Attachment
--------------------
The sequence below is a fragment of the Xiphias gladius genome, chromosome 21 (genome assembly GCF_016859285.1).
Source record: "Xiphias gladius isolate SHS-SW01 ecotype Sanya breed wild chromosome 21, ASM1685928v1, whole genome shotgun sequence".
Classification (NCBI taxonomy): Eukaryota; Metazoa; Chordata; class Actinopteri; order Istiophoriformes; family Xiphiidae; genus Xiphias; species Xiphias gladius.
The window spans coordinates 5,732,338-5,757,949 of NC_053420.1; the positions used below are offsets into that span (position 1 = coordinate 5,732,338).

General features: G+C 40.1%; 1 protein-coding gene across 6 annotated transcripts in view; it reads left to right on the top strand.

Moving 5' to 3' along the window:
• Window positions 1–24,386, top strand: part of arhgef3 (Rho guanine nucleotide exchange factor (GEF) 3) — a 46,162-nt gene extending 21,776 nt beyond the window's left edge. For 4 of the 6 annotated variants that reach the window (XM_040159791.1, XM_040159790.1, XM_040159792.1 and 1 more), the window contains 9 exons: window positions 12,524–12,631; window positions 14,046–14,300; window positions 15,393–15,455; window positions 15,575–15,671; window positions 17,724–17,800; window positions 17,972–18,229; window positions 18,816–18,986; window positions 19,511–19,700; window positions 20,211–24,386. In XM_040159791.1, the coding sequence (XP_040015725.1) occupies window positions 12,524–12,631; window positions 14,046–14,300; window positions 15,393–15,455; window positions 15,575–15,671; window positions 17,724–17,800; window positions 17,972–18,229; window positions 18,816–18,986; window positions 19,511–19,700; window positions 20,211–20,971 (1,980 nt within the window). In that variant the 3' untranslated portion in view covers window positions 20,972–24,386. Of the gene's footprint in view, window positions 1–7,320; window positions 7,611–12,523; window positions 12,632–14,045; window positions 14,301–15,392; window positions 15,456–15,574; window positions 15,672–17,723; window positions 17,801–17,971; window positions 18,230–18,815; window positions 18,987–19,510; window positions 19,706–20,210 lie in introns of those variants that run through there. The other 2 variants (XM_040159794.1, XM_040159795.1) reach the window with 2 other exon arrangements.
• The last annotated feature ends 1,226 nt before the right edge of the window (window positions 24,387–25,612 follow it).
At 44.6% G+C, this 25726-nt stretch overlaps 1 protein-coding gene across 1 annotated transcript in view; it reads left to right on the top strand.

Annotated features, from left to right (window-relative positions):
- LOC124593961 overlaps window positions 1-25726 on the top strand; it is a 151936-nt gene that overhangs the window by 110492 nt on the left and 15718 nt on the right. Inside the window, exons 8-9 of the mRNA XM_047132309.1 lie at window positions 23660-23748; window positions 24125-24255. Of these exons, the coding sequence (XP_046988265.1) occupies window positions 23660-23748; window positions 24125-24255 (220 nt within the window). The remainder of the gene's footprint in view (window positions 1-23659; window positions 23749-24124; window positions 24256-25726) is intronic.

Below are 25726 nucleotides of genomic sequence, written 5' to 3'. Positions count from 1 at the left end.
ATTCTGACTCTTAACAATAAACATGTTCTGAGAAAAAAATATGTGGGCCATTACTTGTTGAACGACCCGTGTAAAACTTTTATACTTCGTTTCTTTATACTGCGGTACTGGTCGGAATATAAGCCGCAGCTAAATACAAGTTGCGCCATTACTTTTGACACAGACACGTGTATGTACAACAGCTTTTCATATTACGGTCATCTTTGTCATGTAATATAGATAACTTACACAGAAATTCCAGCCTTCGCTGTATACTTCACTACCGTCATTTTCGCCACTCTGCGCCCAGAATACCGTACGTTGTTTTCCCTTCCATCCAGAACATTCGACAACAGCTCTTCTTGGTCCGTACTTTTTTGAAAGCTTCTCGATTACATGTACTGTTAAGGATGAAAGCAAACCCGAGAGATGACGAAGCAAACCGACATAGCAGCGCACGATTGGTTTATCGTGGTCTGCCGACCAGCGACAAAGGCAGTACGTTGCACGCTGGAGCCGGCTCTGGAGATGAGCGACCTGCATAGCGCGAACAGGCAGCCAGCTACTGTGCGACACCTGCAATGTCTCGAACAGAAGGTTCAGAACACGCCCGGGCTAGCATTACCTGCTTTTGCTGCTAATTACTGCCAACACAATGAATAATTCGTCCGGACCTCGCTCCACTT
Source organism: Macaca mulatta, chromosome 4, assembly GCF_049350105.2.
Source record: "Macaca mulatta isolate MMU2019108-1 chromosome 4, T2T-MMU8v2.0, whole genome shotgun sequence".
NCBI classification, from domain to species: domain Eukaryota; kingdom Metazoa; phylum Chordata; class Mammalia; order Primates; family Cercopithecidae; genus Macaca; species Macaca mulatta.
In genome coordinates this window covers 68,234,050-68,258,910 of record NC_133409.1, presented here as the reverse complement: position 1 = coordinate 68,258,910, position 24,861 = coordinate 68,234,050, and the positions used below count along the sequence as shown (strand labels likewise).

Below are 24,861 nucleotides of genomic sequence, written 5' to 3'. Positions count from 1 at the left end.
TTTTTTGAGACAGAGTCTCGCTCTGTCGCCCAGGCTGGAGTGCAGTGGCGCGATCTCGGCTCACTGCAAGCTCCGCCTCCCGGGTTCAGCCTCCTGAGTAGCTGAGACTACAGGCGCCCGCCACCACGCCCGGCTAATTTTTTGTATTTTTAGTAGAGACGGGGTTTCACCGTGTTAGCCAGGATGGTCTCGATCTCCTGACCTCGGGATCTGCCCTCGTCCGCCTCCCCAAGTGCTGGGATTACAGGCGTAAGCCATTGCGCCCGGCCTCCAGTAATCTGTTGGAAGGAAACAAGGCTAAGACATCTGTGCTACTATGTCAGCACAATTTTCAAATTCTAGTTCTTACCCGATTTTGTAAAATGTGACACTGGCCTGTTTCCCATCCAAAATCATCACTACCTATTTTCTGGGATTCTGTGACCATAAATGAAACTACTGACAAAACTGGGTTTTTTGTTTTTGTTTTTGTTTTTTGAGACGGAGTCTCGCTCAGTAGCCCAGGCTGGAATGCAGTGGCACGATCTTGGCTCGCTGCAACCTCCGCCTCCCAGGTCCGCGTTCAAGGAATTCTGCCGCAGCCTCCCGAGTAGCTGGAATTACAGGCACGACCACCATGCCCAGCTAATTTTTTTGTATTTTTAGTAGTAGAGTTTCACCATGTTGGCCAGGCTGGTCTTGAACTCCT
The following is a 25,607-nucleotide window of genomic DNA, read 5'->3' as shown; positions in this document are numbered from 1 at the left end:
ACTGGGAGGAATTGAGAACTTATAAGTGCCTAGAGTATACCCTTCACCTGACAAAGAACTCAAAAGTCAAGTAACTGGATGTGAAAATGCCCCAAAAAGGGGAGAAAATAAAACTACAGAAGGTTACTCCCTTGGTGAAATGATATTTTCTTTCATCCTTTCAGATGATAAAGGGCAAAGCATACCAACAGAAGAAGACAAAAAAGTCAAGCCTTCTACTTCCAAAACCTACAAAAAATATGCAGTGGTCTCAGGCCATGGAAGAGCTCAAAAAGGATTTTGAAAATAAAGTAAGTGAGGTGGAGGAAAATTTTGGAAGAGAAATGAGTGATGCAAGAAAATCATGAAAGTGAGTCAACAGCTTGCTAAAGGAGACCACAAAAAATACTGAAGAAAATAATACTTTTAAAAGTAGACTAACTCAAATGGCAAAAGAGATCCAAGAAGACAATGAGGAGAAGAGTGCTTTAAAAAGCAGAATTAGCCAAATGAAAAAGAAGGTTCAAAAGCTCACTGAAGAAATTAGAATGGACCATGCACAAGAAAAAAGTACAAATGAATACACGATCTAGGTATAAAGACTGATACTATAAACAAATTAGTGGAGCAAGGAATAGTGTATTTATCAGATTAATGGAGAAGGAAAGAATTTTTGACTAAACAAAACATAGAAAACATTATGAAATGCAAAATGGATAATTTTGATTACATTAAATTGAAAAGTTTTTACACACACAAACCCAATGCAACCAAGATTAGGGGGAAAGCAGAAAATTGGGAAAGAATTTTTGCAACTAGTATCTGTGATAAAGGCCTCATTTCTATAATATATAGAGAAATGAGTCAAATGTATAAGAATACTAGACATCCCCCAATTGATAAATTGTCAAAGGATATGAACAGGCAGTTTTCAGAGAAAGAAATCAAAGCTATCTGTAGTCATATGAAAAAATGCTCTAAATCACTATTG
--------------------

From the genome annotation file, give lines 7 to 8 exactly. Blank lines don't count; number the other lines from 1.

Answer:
• Window positions 1–24,386, top strand: part of arhgef3 (Rho guanine nucleotide exchange factor (GEF) 3) — a 46,162-nt gene extending 21,776 nt beyond the window's left edge. For 4 of the 6 annotated variants that reach the window (XM_040159791.1, XM_040159790.1, XM_040159792.1 and 1 more), the window contains 9 exons: window positions 12,524–12,631; window positions 14,046–14,300; window positions 15,393–15,455; window positions 15,575–15,671; window positions 17,724–17,800; window positions 17,972–18,229; window positions 18,816–18,986; window positions 19,511–19,700; window positions 20,211–24,386. In XM_040159791.1, the coding sequence (XP_040015725.1) occupies window positions 12,524–12,631; window positions 14,046–14,300; window positions 15,393–15,455; window positions 15,575–15,671; window positions 17,724–17,800; window positions 17,972–18,229; window positions 18,816–18,986; window positions 19,511–19,700; window positions 20,211–20,971 (1,980 nt within the window). In that variant the 3' untranslated portion in view covers window positions 20,972–24,386. Of the gene's footprint in view, window positions 1–7,320; window positions 7,611–12,523; window positions 12,632–14,045; window positions 14,301–15,392; window positions 15,456–15,574; window positions 15,672–17,723; window positions 17,801–17,971; window positions 18,230–18,815; window positions 18,987–19,510; window positions 19,706–20,210 lie in introns of those variants that run through there. The other 2 variants (XM_040159794.1, XM_040159795.1) reach the window with 2 other exon arrangements.
• The last annotated feature ends 1,226 nt before the right edge of the window (window positions 24,387–25,612 follow it).